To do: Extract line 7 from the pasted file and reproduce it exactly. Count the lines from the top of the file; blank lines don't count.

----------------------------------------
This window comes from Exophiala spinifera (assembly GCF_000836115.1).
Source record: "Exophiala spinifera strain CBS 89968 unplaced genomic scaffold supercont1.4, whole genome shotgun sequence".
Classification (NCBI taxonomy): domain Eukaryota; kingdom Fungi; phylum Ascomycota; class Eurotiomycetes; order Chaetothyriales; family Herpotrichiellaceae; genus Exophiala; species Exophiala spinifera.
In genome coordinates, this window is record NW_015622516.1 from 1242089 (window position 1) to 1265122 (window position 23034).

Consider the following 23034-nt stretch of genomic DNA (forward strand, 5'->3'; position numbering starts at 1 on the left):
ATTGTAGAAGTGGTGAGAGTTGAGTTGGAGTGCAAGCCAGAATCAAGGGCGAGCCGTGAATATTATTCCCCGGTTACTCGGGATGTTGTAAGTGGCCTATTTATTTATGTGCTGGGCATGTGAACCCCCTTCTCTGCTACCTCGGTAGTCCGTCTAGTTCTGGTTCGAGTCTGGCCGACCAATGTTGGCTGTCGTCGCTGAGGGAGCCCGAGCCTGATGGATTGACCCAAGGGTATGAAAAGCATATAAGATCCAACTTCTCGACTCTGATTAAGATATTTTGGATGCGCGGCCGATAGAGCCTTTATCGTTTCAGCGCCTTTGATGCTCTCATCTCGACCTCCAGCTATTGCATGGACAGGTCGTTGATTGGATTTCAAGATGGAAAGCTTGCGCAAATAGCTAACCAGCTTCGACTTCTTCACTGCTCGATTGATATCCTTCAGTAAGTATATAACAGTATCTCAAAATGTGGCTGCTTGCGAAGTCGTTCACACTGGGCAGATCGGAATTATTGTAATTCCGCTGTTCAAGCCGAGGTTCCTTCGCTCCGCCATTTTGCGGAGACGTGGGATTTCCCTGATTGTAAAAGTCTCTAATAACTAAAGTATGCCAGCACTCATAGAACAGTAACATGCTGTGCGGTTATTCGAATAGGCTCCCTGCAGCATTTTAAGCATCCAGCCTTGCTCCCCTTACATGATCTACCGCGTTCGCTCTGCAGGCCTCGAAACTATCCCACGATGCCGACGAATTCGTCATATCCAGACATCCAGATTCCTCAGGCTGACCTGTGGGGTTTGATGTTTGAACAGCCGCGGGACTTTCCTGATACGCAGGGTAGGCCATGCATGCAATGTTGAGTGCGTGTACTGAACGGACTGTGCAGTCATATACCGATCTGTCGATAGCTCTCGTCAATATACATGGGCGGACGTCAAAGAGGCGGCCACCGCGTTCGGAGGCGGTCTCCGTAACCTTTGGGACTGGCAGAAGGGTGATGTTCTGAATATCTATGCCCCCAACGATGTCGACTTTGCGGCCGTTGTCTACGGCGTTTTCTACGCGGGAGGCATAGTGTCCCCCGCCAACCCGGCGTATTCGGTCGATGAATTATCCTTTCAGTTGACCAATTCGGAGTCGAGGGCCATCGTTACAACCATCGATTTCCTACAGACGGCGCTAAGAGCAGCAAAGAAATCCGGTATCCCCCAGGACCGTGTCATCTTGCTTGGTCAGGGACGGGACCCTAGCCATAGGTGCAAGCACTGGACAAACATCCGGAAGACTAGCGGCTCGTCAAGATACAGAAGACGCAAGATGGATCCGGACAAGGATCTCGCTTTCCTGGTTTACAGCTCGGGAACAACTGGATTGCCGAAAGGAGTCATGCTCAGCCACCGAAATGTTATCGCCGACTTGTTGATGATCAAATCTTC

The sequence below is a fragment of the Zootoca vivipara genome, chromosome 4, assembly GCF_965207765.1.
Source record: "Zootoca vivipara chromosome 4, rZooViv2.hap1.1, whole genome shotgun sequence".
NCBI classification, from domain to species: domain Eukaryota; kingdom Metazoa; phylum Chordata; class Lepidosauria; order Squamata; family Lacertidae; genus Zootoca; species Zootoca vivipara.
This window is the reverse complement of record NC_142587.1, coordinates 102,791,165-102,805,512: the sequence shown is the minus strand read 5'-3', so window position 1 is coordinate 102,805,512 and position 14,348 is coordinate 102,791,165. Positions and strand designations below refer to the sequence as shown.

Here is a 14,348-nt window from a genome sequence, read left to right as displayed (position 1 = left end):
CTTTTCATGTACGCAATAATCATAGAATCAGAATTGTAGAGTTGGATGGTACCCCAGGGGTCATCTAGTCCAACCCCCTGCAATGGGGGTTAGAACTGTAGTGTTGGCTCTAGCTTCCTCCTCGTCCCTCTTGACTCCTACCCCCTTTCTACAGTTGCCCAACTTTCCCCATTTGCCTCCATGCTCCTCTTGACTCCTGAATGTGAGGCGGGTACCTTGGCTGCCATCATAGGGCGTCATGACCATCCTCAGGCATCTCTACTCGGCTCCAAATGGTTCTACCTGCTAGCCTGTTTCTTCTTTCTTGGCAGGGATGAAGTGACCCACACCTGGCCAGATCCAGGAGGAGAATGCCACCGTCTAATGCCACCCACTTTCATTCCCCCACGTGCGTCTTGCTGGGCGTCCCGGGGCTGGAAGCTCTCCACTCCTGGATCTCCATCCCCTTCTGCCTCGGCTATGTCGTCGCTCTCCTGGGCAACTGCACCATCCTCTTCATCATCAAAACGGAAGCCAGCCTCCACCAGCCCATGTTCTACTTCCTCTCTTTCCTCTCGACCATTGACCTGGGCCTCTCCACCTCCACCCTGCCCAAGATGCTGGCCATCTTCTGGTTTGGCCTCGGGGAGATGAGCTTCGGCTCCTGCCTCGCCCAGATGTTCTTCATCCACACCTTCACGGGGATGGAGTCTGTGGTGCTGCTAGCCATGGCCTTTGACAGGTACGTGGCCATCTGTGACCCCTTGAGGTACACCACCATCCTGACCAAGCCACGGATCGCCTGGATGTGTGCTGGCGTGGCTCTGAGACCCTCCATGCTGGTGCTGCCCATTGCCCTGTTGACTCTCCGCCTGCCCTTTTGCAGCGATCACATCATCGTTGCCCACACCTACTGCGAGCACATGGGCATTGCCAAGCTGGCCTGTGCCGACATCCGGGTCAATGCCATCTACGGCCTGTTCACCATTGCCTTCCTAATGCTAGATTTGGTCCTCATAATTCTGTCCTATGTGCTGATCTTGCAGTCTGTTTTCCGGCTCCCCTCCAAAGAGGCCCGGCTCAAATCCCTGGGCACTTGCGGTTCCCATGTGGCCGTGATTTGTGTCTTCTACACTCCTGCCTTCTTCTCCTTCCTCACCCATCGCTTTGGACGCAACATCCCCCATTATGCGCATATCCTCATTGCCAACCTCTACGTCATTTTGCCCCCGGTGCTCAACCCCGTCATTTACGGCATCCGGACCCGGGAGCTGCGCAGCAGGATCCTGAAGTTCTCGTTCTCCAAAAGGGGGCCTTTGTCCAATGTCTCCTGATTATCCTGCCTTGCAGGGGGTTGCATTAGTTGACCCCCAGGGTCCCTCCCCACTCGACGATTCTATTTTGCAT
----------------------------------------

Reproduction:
The sequence below is a fragment of the Zootoca vivipara genome, chromosome 4, assembly GCF_965207765.1.